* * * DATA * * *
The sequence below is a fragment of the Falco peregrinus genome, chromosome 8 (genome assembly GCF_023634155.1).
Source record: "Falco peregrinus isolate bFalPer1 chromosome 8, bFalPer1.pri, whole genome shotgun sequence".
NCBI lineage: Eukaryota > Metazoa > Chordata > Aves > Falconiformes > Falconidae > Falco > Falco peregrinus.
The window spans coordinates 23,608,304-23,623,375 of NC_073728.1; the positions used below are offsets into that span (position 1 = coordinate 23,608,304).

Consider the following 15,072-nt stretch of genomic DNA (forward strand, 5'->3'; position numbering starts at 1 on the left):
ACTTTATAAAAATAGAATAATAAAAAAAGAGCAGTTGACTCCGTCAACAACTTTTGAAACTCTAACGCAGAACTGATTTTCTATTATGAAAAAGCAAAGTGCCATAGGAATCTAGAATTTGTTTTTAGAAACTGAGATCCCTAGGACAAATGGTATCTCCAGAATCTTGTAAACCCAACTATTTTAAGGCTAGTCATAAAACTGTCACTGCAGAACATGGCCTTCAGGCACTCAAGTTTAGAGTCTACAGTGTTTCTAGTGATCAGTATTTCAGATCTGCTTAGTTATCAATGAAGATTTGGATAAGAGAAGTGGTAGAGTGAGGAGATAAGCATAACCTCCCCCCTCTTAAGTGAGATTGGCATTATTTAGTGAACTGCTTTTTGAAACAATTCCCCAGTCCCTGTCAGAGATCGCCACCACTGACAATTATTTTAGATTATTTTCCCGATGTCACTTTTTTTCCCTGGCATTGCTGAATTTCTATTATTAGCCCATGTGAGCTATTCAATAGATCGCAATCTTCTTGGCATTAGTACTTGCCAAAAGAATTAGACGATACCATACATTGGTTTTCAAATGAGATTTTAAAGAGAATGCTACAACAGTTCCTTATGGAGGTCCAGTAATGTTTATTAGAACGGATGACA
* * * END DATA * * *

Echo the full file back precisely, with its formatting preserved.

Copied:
The sequence below is a fragment of the Falco peregrinus genome, chromosome 8 (genome assembly GCF_023634155.1).
Source record: "Falco peregrinus isolate bFalPer1 chromosome 8, bFalPer1.pri, whole genome shotgun sequence".
NCBI lineage: Eukaryota > Metazoa > Chordata > Aves > Falconiformes > Falconidae > Falco > Falco peregrinus.
The window spans coordinates 23,608,304-23,623,375 of NC_073728.1; the positions used below are offsets into that span (position 1 = coordinate 23,608,304).

Consider the following 15,072-nt stretch of genomic DNA (forward strand, 5'->3'; position numbering starts at 1 on the left):
ACTTTATAAAAATAGAATAATAAAAAAAGAGCAGTTGACTCCGTCAACAACTTTTGAAACTCTAACGCAGAACTGATTTTCTATTATGAAAAAGCAAAGTGCCATAGGAATCTAGAATTTGTTTTTAGAAACTGAGATCCCTAGGACAAATGGTATCTCCAGAATCTTGTAAACCCAACTATTTTAAGGCTAGTCATAAAACTGTCACTGCAGAACATGGCCTTCAGGCACTCAAGTTTAGAGTCTACAGTGTTTCTAGTGATCAGTATTTCAGATCTGCTTAGTTATCAATGAAGATTTGGATAAGAGAAGTGGTAGAGTGAGGAGATAAGCATAACCTCCCCCCTCTTAAGTGAGATTGGCATTATTTAGTGAACTGCTTTTTGAAACAATTCCCCAGTCCCTGTCAGAGATCGCCACCACTGACAATTATTTTAGATTATTTTCCCGATGTCACTTTTTTTCCCTGGCATTGCTGAATTTCTATTATTAGCCCATGTGAGCTATTCAATAGATCGCAATCTTCTTGGCATTAGTACTTGCCAAAAGAATTAGACGATACCATACATTGGTTTTCAAATGAGATTTTAAAGAGAATGCTACAACAGTTCCTTATGGAGGTCCAGTAATGTTTATTAGAACGGATGACA